Thursday, 1 February 2007

Of Death and Taxes…

But in this world nothing can be said to be certain,
except death and taxes.
Benjamin Franklin

Finally made it back to my blog. Sometimes so many things crowd around demanding time that there isn’t even the luxury of choosing between them! The end of January is the deadline for Tax Returns and every year I tell myself that I will file before Christmas but every year “Life” happens and I find myself, as the 31st looms, having to cross some more “t’s” and dot some more “i’s” before the whole nightmare is behind us. At times like this, I am so grateful for living in the computer age and being able to file our returns online. Interesting isn’t it, here we are escaping to the country, getting back to nature, leaving the rat race behind, downsizing (OK, enough clichĂ©s) and it’s the computer that’s making it all possible!

A while back, a neighbour left a comment on the blog to tell me some sad news about a dead Harbour Porpoise that had been washed ashore about a mile up from us. I know very little about marine life and even less about these gentle mammals so M and I went to have a look and found the body on the beach right up in the trees. Life and death go hand in hand and in the country it is not glossed over or hidden away; the remains stay where they are deposited until nature (via scavenger or time) removes them. One tends to forget that the extremes of weather and the dangers of mechanisation and machinery also affect those creatures, both seen and unseen, that share the environment with us. We are all familiar with the menace posed to badgers, hedgehogs and foxes by vehicles on terra firma. The water presents it's own threats; the propellers of fishing boats, outboard motors and the like, pose a danger to whales, dolphins, porpoises and other sea creatures. What caused the death of this porpoise is a mystery but what a graceful and beautiful creature and I came home to see what I could find out. Further research turned up a few basic facts: The Harbour Porpoise is one of six species of porpoise and occurs in the cool temperate and sub-polar waters of the Northern Hemisphere. They are very shy, only showing their backs and fins when breaking through the water but despite this, they are the most commonly seen and studied of all the porpoises. They can live as long as twenty years; however, the average lifespan is more like ten years with the adult females reaching about six feet in length and the adult males slightly less. Although they have few natural predators apart from the Killer Whale, they are at threat from gill net fishing, pollution, habitat degeneration and depletion of their food sources due to over fishing. We are very fortunate that the Northern waters of the UK provide one of the more stable habitats for these little porpoises; in the Baltic Sea, their numbers are very depleted and in the Mediterranean, they are nearly extinct. Even so around 10,000 porpoises die every year in UK waters as a result of being mistakenly caught in mono-filament gill nets. That's an awful lot of porpoises!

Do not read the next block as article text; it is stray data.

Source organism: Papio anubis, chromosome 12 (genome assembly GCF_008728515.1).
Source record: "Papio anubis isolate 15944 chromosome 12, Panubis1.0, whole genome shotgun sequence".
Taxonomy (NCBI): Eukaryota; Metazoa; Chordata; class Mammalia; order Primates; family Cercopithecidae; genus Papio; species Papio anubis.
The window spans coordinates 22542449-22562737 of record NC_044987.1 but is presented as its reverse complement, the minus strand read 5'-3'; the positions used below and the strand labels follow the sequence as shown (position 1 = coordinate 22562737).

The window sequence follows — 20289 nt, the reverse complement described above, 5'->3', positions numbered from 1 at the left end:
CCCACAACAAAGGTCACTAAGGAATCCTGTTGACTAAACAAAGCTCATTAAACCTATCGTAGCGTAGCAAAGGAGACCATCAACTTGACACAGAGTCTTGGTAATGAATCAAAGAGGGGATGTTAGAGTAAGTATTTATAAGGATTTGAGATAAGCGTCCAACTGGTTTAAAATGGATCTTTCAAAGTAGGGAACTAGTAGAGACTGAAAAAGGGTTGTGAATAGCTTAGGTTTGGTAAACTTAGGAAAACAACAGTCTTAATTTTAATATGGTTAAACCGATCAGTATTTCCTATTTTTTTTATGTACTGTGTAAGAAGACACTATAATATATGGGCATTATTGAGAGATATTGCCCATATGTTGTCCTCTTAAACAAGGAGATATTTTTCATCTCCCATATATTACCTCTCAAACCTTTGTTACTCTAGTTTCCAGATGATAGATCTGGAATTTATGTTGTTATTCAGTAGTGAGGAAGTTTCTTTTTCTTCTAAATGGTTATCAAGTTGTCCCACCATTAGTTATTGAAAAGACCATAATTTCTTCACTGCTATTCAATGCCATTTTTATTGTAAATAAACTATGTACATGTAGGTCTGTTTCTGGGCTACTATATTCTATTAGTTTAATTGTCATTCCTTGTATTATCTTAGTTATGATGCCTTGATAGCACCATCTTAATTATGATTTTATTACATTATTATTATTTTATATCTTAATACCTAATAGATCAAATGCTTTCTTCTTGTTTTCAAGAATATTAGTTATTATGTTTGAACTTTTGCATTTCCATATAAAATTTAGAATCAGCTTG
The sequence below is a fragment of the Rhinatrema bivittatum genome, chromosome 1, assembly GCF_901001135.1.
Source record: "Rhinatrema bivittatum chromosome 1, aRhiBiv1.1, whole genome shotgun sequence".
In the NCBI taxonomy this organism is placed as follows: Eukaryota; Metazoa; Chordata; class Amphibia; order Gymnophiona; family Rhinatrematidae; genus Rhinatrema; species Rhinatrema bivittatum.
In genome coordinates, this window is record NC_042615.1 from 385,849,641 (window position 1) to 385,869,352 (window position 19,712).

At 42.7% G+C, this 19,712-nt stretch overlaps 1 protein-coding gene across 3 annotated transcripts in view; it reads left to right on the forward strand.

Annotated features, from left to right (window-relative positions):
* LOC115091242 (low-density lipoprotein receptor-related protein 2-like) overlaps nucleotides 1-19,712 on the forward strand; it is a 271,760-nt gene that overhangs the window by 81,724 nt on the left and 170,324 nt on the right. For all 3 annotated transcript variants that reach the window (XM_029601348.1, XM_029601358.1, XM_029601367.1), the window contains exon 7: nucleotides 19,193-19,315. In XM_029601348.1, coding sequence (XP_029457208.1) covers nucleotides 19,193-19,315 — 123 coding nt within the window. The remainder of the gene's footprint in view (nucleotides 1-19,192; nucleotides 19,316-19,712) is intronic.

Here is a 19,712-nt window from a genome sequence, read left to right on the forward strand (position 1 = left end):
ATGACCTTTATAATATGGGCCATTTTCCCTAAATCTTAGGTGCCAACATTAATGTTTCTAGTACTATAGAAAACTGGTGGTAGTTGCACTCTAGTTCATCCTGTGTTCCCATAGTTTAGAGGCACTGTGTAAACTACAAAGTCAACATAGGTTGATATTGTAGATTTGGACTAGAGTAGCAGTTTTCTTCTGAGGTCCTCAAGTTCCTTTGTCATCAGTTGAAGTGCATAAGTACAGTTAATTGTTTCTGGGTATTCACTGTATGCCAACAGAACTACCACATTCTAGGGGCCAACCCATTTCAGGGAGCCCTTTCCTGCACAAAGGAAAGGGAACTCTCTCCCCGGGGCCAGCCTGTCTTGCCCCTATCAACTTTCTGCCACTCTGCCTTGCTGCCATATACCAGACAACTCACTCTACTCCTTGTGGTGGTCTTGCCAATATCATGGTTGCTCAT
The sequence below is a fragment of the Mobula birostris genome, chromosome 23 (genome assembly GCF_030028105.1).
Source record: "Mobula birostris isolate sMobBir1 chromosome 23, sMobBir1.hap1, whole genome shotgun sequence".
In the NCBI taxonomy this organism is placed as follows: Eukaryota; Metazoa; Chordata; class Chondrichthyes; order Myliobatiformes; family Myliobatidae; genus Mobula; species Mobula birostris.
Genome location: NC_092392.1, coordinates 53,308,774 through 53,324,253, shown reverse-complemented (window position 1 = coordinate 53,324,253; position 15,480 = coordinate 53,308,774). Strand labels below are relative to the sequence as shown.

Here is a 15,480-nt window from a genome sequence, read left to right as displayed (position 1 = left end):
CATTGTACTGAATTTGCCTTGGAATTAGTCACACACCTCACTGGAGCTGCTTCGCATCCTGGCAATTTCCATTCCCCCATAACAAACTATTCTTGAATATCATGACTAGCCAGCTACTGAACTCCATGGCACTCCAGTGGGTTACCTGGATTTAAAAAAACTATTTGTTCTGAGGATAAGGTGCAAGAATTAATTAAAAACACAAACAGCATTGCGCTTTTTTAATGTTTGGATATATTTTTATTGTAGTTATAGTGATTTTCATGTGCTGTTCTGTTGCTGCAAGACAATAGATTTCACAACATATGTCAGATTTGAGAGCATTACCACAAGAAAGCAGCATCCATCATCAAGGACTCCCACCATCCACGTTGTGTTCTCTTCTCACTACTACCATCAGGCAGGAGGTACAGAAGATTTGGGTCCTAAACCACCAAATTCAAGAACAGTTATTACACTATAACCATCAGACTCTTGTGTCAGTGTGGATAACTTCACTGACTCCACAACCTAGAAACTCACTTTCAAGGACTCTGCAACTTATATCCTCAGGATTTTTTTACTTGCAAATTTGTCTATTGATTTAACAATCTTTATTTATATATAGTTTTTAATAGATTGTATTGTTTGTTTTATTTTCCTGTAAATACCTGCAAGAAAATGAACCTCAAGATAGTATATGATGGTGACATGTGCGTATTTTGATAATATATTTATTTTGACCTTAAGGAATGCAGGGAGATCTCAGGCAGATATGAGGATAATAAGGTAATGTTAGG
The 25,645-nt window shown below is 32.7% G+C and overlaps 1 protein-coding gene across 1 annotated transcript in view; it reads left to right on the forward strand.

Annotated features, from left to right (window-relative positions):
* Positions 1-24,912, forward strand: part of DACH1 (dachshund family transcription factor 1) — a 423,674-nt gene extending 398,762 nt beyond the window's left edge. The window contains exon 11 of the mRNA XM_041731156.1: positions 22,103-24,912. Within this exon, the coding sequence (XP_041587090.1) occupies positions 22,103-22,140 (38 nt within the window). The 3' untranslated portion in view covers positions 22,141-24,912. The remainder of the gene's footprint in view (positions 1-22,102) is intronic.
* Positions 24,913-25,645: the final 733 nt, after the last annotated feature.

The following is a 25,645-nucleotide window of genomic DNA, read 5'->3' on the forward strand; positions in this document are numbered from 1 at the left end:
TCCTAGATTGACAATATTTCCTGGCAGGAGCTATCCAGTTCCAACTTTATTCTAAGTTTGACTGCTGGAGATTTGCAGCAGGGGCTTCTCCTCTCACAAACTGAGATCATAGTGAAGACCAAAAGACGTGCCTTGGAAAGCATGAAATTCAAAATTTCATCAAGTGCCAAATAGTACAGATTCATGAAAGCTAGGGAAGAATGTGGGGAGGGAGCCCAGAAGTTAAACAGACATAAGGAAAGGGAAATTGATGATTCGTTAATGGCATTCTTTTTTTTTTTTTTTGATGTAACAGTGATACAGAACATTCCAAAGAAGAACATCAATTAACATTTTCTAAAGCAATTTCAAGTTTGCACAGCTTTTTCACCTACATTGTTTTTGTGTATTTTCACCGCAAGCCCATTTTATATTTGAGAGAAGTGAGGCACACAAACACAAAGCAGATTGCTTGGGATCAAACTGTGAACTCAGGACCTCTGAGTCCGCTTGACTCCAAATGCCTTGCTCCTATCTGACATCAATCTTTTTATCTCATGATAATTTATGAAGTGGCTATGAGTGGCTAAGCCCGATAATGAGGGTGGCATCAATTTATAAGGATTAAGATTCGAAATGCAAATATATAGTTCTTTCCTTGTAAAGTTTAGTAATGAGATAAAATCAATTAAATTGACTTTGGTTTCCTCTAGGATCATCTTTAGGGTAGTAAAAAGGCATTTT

I hope this wasn't the result of a gill net.

And so as we head toward spring in this lovely place, another dimension, the sea, has entered our lives. I can (and do) go on and on about the beauty but you know what they say about beauty? Look below the surface and what you find may surprise you! The beauty continues but not without the reality... yet as I started, nothing is certain but death and taxes!


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